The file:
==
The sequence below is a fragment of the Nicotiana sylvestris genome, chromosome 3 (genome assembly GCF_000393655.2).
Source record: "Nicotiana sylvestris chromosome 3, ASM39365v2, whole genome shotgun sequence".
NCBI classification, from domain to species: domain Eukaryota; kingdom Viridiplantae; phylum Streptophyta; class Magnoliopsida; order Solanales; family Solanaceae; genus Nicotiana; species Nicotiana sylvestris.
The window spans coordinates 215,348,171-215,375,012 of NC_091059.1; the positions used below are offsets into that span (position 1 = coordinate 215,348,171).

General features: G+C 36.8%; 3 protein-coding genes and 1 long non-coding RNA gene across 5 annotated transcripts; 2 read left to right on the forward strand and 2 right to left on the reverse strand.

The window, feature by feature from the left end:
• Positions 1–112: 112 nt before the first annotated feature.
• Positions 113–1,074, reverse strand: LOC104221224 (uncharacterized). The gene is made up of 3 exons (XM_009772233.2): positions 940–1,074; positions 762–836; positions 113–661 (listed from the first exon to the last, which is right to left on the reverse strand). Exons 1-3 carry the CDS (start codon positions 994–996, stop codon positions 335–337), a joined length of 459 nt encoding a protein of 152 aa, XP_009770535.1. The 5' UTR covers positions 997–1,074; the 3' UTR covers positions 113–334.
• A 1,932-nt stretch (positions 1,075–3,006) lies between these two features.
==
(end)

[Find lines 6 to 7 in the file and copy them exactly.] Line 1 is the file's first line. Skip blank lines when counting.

The window, feature by feature from the left end:
• Positions 1–112: 112 nt before the first annotated feature.